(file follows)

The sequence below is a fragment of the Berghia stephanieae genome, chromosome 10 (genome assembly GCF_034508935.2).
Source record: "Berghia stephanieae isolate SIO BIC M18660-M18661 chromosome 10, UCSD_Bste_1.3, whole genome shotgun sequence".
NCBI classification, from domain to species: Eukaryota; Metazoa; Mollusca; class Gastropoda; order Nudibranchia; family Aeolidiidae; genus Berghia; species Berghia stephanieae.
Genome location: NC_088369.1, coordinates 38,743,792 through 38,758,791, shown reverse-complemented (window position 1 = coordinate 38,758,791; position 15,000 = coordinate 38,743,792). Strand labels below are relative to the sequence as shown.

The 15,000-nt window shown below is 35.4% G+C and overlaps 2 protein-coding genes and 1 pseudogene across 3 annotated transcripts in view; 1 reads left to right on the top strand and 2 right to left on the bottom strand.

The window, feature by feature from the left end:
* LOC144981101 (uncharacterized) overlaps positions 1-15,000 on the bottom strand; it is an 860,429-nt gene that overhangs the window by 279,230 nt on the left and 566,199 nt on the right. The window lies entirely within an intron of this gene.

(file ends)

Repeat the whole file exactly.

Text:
The sequence below is a fragment of the Berghia stephanieae genome, chromosome 10 (genome assembly GCF_034508935.2).
Source record: "Berghia stephanieae isolate SIO BIC M18660-M18661 chromosome 10, UCSD_Bste_1.3, whole genome shotgun sequence".
NCBI classification, from domain to species: Eukaryota; Metazoa; Mollusca; class Gastropoda; order Nudibranchia; family Aeolidiidae; genus Berghia; species Berghia stephanieae.
Genome location: NC_088369.1, coordinates 38,743,792 through 38,758,791, shown reverse-complemented (window position 1 = coordinate 38,758,791; position 15,000 = coordinate 38,743,792). Strand labels below are relative to the sequence as shown.

The 15,000-nt window shown below is 35.4% G+C and overlaps 2 protein-coding genes and 1 pseudogene across 3 annotated transcripts in view; 1 reads left to right on the top strand and 2 right to left on the bottom strand.

The window, feature by feature from the left end:
* LOC144981101 (uncharacterized) overlaps positions 1-15,000 on the bottom strand; it is an 860,429-nt gene that overhangs the window by 279,230 nt on the left and 566,199 nt on the right. The window lies entirely within an intron of this gene.